The second one is rather theoretical. I know that your mandate is clear. Your mandate and your target is 2% – the 2% inflation target is very clear. But there are some calls, especially from the Bank of Japan recently, they might be thinking of revising their target to, let's say, 1% inflation. What are your thoughts about this? Would it be possible for the European Central Bank to revise their official target?
Draghi: To your first question, we have no evidence of withdrawing of deposits from the banking system. We actually have opposing evidence from central banks of other countries where interest rates became more negative than they are in the euro zone, and they don't experience any withdrawal of deposits from the banking system. Also, again, we shouldn't forget the experience of other countries like the United States, where they had zero interest rates for – I never remember whether it's seven or eight years. In our case, we started decreasing interest rates in November 2011, but still from a fairly high level. So our experience is much more limited with that.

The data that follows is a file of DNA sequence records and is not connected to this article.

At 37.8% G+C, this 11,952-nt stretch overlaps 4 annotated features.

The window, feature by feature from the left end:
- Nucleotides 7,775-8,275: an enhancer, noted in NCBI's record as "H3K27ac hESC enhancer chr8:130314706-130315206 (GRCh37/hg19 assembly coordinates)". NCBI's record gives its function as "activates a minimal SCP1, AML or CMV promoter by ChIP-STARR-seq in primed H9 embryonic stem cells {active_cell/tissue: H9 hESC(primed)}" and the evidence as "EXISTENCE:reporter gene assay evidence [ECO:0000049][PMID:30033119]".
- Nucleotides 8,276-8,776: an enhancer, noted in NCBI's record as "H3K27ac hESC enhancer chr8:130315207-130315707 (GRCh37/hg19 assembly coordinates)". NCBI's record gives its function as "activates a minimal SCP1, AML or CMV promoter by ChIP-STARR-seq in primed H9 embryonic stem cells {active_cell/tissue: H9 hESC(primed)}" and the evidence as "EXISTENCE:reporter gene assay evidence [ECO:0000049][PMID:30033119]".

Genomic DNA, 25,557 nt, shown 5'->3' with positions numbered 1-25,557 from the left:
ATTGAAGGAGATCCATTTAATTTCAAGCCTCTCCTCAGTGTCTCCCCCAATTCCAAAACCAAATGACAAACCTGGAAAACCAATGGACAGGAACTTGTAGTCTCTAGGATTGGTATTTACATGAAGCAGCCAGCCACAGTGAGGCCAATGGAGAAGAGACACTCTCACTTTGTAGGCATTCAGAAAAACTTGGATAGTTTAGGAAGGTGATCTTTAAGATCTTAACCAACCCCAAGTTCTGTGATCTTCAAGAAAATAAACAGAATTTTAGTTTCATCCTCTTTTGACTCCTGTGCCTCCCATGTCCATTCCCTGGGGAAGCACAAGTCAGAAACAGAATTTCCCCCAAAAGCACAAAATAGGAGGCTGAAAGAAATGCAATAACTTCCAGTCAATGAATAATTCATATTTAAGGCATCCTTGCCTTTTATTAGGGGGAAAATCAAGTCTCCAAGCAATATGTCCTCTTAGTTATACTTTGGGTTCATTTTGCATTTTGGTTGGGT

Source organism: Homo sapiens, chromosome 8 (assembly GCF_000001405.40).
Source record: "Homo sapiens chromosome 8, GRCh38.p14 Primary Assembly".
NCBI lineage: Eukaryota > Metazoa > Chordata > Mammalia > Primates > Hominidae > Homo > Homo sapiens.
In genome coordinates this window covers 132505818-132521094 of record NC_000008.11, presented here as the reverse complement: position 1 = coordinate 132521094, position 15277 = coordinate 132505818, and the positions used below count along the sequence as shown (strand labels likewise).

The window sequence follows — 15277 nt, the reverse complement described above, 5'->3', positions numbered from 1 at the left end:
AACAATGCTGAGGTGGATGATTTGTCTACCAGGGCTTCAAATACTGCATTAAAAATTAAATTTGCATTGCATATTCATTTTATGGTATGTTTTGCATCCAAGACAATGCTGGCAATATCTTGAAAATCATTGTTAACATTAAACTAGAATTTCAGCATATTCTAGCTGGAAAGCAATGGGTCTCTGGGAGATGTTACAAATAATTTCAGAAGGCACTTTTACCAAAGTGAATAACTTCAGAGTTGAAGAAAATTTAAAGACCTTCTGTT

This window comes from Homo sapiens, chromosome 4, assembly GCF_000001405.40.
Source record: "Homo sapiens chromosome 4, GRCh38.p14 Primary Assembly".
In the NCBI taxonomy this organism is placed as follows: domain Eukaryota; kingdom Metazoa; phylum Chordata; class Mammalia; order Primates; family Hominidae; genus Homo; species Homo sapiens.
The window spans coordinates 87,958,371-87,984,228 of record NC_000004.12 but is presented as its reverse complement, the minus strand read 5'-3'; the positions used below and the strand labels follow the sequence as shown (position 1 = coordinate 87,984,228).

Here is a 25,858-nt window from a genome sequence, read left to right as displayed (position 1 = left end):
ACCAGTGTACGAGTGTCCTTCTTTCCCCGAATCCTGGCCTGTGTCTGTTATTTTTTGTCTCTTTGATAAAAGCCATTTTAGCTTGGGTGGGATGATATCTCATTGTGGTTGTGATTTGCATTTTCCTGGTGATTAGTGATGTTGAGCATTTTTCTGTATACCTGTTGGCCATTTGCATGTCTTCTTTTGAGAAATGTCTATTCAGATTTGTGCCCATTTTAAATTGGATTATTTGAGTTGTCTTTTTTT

Your second question has been asked several times today. “Why don't you revise the inflation target?” Now, there are two schools of thought. Some people say we should revise it downward and simply accept the fact that we'll never reach 2%, and we should take 1% or 0%. And some say, “Oh, you should revise it upward and go to 3% or 4%, because in this way you will elicit expectations that you will go up with your policies.” Now, the ECB position has been basically contrary to revising the inflation objective either way, and the reasons are different in different cases. The revision upward, frankly, would test seriously our credibility, because people would actually say, “How come you want to go to 3% when you're not even able to reach 1.5%?”